When I saw Josh's picture this morning I remembered something that is VERY interesting and this is the "God's honest truth." After looking at his picture and seeing the date on which he died, I recalled thinking about Josh and the milk cartons about a week before, which would have been sometime in the latter part of July. Since I left West Point in 1995, I probably have not thought conciously about Josh Byers along with other friends and people who I knew there. Nothing bad you know but, "out of sight, out of mind." I don't know what brought him to mind a week ago. I hope Josh came back to tell me something......."
Captain Stephen J. Kent of Hattiesburg, MS USA
"I had the awesome privilege of being a father-in-law to Joshua Byers! He was
a great soldier and husband to our daughter Kim (Redfearn) Byers. Josh is the
kind of guy that you admire, love, and miss very much when he is gone. Josh was
a true servant of Jesus Christ and of his fellow man. He loved God with all his
heart and he loved Kim, and the rest of his family. Time nor space permits me to
tell of the blessings that Josh brought into our lives. We will miss his smiling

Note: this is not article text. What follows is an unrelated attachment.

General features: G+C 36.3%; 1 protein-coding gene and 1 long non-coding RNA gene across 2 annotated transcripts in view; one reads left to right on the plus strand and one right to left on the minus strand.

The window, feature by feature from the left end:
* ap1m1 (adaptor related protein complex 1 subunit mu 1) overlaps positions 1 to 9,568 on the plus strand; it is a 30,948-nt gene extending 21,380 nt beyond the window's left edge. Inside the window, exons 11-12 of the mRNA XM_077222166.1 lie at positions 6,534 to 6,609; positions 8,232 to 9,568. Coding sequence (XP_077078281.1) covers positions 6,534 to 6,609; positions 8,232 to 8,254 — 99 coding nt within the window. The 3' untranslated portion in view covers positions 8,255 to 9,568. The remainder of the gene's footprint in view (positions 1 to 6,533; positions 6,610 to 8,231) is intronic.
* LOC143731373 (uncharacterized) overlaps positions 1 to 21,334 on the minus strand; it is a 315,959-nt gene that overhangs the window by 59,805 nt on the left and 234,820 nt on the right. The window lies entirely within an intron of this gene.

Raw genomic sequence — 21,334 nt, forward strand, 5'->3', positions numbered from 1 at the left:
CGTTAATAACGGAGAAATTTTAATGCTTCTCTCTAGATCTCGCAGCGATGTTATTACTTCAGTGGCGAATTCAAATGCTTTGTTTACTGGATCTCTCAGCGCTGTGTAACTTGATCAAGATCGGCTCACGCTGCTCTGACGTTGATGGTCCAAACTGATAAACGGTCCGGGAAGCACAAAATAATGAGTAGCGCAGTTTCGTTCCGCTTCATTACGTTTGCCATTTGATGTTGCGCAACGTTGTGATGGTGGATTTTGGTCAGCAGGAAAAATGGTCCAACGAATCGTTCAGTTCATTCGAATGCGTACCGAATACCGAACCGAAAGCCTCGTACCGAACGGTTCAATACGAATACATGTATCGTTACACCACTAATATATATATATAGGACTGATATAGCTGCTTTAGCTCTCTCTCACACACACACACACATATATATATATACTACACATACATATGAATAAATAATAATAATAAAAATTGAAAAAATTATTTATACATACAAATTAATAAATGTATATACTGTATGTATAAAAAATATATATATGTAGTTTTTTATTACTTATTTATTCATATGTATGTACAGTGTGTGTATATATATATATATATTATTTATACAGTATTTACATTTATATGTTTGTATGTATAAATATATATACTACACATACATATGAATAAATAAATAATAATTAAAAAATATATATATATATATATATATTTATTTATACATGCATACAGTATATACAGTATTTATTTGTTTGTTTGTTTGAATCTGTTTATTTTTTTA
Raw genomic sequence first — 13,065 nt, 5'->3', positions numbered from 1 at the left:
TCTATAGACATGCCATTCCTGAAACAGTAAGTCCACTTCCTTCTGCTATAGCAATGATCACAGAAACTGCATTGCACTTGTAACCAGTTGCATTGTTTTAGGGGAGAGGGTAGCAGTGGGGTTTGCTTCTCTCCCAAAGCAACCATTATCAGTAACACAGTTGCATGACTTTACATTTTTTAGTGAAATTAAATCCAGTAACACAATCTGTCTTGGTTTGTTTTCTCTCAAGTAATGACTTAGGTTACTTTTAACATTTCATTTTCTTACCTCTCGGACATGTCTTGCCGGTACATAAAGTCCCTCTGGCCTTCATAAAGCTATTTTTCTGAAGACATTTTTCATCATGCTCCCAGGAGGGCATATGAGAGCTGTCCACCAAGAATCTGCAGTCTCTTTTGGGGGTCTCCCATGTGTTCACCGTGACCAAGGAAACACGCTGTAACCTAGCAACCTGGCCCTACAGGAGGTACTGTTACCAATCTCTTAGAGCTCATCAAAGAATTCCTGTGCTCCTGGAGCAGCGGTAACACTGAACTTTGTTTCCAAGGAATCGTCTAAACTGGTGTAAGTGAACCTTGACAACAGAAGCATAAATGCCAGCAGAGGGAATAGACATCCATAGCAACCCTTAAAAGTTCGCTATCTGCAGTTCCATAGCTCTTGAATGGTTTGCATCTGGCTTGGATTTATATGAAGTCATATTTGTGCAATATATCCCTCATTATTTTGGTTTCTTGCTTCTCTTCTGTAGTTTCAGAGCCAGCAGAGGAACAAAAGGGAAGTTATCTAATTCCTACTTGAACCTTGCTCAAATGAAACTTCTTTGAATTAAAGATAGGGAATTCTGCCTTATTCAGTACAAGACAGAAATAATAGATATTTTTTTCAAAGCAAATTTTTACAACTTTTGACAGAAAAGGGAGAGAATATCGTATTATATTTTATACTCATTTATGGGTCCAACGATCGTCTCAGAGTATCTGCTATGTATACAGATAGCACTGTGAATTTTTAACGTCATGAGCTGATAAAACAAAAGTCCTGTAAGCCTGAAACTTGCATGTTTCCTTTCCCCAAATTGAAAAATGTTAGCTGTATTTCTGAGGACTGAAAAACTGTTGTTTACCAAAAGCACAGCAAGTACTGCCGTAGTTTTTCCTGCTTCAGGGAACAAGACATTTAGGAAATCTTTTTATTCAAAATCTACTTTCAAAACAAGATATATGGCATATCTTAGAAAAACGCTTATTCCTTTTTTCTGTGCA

face, his intense love of country, and his complete devotion to Kim. Josh --- we
miss you very much! Thanks for loving Kim and us!"
Jack & Lisa Redfearn of Hartselle, Alabama
I had the privilege of meeting Josh Byers while we both attending West Point together as cadets. He loved the Lord Jesus Christ, and he loved his family and friends. He was an inspiration to me, and to those who knew him. One special characteristic that I remember about Josh is that he always knew where he was and where he was going.
I recall when we were in cadet field training, an officer questioned Josh while he was leading a patrol of fellow cadets. The officer asked Josh “Are you lost cadet?” and he replied “No sir – I’ve got my pace count and azimuth.”
While navigating by foot, pace count and azimuth are two critical measurements. Pace count is the measure of your footsteps – it tells you have far you have come, and how far you have to go.
Azimuth refers to a compass direction. Without the right direction, you have no way of knowing which way to go.
In his relationship with God, Josh kept his pace count and azimuth straight. Josh measured his footsteps by the Word of God, and he kept his eyes fixed on Jesus Christ for his direction. I witnessed Josh’s marvelous faith in his life as a cadet, as a soldier, and as a family man.